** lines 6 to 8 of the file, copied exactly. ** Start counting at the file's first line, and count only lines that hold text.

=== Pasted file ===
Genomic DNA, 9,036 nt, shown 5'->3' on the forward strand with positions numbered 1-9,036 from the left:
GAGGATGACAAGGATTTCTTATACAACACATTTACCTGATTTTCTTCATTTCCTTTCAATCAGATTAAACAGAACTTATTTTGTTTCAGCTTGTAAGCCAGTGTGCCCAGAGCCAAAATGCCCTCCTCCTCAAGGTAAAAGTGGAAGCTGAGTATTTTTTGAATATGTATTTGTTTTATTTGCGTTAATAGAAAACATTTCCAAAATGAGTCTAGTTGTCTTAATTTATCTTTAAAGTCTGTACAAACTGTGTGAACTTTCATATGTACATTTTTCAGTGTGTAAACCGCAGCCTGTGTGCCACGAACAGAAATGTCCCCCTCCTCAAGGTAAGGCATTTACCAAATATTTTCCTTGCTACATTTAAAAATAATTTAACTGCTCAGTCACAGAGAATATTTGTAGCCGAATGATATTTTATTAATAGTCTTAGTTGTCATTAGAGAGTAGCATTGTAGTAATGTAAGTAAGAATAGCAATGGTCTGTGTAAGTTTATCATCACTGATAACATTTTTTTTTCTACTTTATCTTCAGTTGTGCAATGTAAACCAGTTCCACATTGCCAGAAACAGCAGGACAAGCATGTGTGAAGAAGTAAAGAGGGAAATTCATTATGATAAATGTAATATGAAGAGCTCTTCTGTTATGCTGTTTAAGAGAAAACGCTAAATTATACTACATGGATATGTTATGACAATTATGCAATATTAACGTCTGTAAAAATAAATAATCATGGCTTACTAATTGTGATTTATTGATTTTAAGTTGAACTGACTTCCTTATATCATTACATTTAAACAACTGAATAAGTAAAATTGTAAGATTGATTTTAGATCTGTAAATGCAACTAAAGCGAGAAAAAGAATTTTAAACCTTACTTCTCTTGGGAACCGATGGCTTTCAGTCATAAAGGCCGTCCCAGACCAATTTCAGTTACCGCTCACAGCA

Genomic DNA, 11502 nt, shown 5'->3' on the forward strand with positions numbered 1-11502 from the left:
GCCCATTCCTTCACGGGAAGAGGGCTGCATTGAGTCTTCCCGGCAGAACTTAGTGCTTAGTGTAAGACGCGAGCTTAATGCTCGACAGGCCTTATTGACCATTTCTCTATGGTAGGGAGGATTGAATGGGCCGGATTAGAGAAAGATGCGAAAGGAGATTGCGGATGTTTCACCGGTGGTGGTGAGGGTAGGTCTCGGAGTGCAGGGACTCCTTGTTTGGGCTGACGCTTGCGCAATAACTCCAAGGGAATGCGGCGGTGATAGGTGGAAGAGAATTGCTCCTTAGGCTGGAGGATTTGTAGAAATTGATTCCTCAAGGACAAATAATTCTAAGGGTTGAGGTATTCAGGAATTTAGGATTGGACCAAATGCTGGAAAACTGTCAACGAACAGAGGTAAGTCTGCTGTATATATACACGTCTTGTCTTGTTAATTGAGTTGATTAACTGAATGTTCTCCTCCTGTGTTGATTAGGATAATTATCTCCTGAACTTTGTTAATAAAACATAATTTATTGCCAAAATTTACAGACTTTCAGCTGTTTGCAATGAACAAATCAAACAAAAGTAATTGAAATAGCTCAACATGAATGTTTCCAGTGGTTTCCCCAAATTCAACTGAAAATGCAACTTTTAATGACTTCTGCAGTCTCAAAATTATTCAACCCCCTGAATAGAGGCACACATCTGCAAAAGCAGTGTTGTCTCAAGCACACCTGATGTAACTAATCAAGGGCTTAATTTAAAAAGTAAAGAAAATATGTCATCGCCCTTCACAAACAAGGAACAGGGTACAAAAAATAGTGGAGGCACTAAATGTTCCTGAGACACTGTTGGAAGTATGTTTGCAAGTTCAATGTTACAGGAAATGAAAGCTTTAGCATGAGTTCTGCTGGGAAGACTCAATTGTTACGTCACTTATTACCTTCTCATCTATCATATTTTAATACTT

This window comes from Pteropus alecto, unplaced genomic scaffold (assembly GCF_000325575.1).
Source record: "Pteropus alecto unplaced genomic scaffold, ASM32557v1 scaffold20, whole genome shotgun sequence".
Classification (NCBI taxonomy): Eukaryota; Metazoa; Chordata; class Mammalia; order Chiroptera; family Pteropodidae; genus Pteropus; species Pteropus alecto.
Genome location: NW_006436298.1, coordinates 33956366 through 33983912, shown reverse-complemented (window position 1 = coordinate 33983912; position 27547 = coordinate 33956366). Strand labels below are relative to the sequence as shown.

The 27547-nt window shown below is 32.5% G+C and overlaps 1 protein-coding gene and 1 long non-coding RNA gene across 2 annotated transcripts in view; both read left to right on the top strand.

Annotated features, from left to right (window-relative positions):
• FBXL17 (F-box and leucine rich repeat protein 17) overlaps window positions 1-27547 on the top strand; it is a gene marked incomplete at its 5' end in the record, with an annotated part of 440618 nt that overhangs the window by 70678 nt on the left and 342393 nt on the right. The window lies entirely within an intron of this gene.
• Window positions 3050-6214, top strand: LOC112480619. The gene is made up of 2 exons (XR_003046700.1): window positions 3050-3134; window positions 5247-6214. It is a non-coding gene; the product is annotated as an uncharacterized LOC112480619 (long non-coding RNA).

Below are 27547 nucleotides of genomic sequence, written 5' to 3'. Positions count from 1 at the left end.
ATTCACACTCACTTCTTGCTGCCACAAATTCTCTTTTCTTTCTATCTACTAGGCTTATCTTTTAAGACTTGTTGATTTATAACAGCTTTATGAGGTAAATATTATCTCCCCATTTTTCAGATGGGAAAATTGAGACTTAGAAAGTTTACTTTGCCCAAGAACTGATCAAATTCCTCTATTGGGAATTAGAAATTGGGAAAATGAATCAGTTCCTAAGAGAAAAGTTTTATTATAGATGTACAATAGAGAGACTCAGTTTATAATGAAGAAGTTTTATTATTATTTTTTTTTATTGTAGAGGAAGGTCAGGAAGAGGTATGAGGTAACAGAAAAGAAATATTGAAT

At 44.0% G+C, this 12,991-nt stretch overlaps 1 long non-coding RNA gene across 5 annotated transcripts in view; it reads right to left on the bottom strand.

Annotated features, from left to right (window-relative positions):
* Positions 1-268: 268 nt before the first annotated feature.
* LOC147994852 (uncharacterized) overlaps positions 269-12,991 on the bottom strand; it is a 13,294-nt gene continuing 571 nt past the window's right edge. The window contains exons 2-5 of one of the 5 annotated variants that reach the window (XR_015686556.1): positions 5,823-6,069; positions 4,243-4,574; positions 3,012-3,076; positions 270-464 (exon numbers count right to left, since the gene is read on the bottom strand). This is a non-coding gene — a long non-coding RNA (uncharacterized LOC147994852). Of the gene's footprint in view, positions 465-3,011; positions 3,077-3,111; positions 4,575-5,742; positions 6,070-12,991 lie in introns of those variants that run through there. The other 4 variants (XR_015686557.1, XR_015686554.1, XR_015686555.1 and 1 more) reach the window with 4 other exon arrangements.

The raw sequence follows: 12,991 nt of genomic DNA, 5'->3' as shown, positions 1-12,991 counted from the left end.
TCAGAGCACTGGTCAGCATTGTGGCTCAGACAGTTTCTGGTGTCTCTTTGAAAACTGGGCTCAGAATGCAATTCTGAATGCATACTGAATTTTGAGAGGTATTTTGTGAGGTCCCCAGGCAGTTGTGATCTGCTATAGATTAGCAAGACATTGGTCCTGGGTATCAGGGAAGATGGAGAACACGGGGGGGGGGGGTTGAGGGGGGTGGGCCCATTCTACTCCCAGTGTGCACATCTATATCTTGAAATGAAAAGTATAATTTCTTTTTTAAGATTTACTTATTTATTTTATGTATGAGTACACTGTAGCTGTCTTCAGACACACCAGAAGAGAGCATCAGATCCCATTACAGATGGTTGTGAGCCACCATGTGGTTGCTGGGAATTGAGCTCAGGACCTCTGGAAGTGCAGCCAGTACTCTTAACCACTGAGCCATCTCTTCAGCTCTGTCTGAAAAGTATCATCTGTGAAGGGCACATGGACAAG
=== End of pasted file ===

Source record: "Pteropus alecto unplaced genomic scaffold, ASM32557v1 scaffold20, whole genome shotgun sequence".
Classification (NCBI taxonomy): Eukaryota; Metazoa; Chordata; class Mammalia; order Chiroptera; family Pteropodidae; genus Pteropus; species Pteropus alecto.
Genome location: NW_006436298.1, coordinates 33956366 through 33983912, shown reverse-complemented (window position 1 = coordinate 33983912; position 27547 = coordinate 33956366). Strand labels below are relative to the sequence as shown.